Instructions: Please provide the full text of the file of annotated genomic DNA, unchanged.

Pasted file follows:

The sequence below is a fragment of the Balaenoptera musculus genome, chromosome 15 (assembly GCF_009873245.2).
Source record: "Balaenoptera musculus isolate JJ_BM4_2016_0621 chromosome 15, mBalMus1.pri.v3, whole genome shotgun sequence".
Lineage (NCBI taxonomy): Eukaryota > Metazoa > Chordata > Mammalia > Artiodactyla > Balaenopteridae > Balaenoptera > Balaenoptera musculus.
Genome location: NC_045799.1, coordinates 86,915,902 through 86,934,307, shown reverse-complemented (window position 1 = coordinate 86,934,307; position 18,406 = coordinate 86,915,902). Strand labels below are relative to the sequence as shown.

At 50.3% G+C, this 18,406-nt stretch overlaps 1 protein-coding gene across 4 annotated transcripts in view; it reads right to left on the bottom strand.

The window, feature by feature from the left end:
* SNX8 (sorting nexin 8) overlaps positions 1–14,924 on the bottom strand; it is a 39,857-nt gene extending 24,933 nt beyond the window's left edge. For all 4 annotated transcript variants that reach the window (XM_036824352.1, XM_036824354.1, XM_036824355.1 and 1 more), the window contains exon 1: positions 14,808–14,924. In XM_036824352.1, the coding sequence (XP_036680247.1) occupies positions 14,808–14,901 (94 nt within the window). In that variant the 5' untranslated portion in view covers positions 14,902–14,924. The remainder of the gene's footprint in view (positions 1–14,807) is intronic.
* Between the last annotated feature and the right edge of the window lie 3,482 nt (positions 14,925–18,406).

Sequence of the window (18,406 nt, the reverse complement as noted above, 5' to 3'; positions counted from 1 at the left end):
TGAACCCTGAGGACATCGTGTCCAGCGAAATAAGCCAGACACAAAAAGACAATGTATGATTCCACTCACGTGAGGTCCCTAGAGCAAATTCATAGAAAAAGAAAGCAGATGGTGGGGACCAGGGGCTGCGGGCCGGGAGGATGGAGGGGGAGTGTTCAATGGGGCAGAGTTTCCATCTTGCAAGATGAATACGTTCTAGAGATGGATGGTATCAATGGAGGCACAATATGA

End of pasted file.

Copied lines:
The sequence below is a fragment of the Balaenoptera musculus genome, chromosome 15 (assembly GCF_009873245.2).
Source record: "Balaenoptera musculus isolate JJ_BM4_2016_0621 chromosome 15, mBalMus1.pri.v3, whole genome shotgun sequence".
Lineage (NCBI taxonomy): Eukaryota > Metazoa > Chordata > Mammalia > Artiodactyla > Balaenopteridae > Balaenoptera > Balaenoptera musculus.
Genome location: NC_045799.1, coordinates 86,915,902 through 86,934,307, shown reverse-complemented (window position 1 = coordinate 86,934,307; position 18,406 = coordinate 86,915,902). Strand labels below are relative to the sequence as shown.

At 50.3% G+C, this 18,406-nt stretch overlaps 1 protein-coding gene across 4 annotated transcripts in view; it reads right to left on the bottom strand.

The window, feature by feature from the left end:
* SNX8 (sorting nexin 8) overlaps positions 1–14,924 on the bottom strand; it is a 39,857-nt gene extending 24,933 nt beyond the window's left edge. For all 4 annotated transcript variants that reach the window (XM_036824352.1, XM_036824354.1, XM_036824355.1 and 1 more), the window contains exon 1: positions 14,808–14,924. In XM_036824352.1, the coding sequence (XP_036680247.1) occupies positions 14,808–14,901 (94 nt within the window). In that variant the 5' untranslated portion in view covers positions 14,902–14,924. The remainder of the gene's footprint in view (positions 1–14,807) is intronic.
* Between the last annotated feature and the right edge of the window lie 3,482 nt (positions 14,925–18,406).

Sequence of the window (18,406 nt, the reverse complement as noted above, 5' to 3'; positions counted from 1 at the left end):
TGAACCCTGAGGACATCGTGTCCAGCGAAATAAGCCAGACACAAAAAGACAATGTATGATTCCACTCACGTGAGGTCCCTAGAGCAAATTCATAGAAAAAGAAAGCAGATGGTGGGGACCAGGGGCTGCGGGCCGGGAGGATGGAGGGGGAGTGTTCAATGGGGCAGAGTTTCCATCTTGCAAGATGAATACGTTCTAGAGATGGATGGTATCAATGGAGGCACAATATGA